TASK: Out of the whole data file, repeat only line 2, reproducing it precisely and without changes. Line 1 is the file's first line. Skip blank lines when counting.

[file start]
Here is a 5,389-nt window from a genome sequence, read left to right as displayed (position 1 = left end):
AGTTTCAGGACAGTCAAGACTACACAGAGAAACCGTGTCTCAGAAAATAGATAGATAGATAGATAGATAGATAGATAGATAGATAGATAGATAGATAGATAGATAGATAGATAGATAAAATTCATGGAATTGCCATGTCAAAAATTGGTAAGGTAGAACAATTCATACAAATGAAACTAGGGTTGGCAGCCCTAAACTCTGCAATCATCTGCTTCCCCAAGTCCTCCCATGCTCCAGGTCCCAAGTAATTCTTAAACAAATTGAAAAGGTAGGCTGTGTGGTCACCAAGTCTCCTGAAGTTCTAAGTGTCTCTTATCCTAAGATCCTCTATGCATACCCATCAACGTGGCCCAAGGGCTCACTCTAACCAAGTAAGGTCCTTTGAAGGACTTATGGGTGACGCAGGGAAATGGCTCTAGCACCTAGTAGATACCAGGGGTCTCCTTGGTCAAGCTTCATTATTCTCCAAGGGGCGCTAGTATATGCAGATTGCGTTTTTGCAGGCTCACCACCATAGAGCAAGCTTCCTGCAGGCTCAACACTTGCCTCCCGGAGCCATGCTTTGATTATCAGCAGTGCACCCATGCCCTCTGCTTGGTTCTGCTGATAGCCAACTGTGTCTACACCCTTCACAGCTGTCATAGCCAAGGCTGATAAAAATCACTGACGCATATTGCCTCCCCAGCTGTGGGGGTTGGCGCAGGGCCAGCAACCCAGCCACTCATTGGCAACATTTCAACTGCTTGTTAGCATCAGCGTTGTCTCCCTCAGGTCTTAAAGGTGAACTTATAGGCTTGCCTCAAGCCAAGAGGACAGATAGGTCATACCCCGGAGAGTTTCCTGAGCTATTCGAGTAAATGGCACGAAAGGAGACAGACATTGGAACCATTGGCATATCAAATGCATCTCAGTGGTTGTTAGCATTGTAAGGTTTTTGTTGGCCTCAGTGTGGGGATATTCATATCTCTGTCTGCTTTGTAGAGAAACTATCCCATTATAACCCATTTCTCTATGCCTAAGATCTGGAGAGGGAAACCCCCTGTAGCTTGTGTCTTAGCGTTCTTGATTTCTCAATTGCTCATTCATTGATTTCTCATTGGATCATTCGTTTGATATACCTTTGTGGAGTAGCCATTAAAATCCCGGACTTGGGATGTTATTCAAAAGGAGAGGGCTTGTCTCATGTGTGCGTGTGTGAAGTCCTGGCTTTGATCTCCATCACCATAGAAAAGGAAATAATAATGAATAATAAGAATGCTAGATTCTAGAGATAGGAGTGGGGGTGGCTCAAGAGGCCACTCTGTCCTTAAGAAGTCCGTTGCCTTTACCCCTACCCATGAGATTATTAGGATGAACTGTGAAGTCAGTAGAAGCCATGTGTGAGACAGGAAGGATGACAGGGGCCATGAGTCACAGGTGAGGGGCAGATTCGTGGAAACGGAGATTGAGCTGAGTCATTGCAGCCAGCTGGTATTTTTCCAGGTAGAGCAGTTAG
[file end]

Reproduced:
AGTTTCAGGACAGTCAAGACTACACAGAGAAACCGTGTCTCAGAAAATAGATAGATAGATAGATAGATAGATAGATAGATAGATAGATAGATAGATAGATAGATAGATAGATAGATAAAATTCATGGAATTGCCATGTCAAAAATTGGTAAGGTAGAACAATTCATACAAATGAAACTAGGGTTGGCAGCCCTAAACTCTGCAATCATCTGCTTCCCCAAGTCCTCCCATGCTCCAGGTCCCAAGTAATTCTTAAACAAATTGAAAAGGTAGGCTGTGTGGTCACCAAGTCTCCTGAAGTTCTAAGTGTCTCTTATCCTAAGATCCTCTATGCATACCCATCAACGTGGCCCAAGGGCTCACTCTAACCAAGTAAGGTCCTTTGAAGGACTTATGGGTGACGCAGGGAAATGGCTCTAGCACCTAGTAGATACCAGGGGTCTCCTTGGTCAAGCTTCATTATTCTCCAAGGGGCGCTAGTATATGCAGATTGCGTTTTTGCAGGCTCACCACCATAGAGCAAGCTTCCTGCAGGCTCAACACTTGCCTCCCGGAGCCATGCTTTGATTATCAGCAGTGCACCCATGCCCTCTGCTTGGTTCTGCTGATAGCCAACTGTGTCTACACCCTTCACAGCTGTCATAGCCAAGGCTGATAAAAATCACTGACGCATATTGCCTCCCCAGCTGTGGGGGTTGGCGCAGGGCCAGCAACCCAGCCACTCATTGGCAACATTTCAACTGCTTGTTAGCATCAGCGTTGTCTCCCTCAGGTCTTAAAGGTGAACTTATAGGCTTGCCTCAAGCCAAGAGGACAGATAGGTCATACCCCGGAGAGTTTCCTGAGCTATTCGAGTAAATGGCACGAAAGGAGACAGACATTGGAACCATTGGCATATCAAATGCATCTCAGTGGTTGTTAGCATTGTAAGGTTTTTGTTGGCCTCAGTGTGGGGATATTCATATCTCTGTCTGCTTTGTAGAGAAACTATCCCATTATAACCCATTTCTCTATGCCTAAGATCTGGAGAGGGAAACCCCCTGTAGCTTGTGTCTTAGCGTTCTTGATTTCTCAATTGCTCATTCATTGATTTCTCATTGGATCATTCGTTTGATATACCTTTGTGGAGTAGCCATTAAAATCCCGGACTTGGGATGTTATTCAAAAGGAGAGGGCTTGTCTCATGTGTGCGTGTGTGAAGTCCTGGCTTTGATCTCCATCACCATAGAAAAGGAAATAATAATGAATAATAAGAATGCTAGATTCTAGAGATAGGAGTGGGGGTGGCTCAAGAGGCCACTCTGTCCTTAAGAAGTCCGTTGCCTTTACCCCTACCCATGAGATTATTAGGATGAACTGTGAAGTCAGTAGAAGCCATGTGTGAGACAGGAAGGATGACAGGGGCCATGAGTCACAGGTGAGGGGCAGATTCGTGGAAACGGAGATTGAGCTGAGTCATTGCAGCCAGCTGGTATTTTTCCAGGTAGAGCAGTTAG